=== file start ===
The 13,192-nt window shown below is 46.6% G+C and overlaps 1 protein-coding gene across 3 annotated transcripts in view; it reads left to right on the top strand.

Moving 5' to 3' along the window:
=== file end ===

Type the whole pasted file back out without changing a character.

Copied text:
The 13,192-nt window shown below is 46.6% G+C and overlaps 1 protein-coding gene across 3 annotated transcripts in view; it reads left to right on the top strand.

Moving 5' to 3' along the window: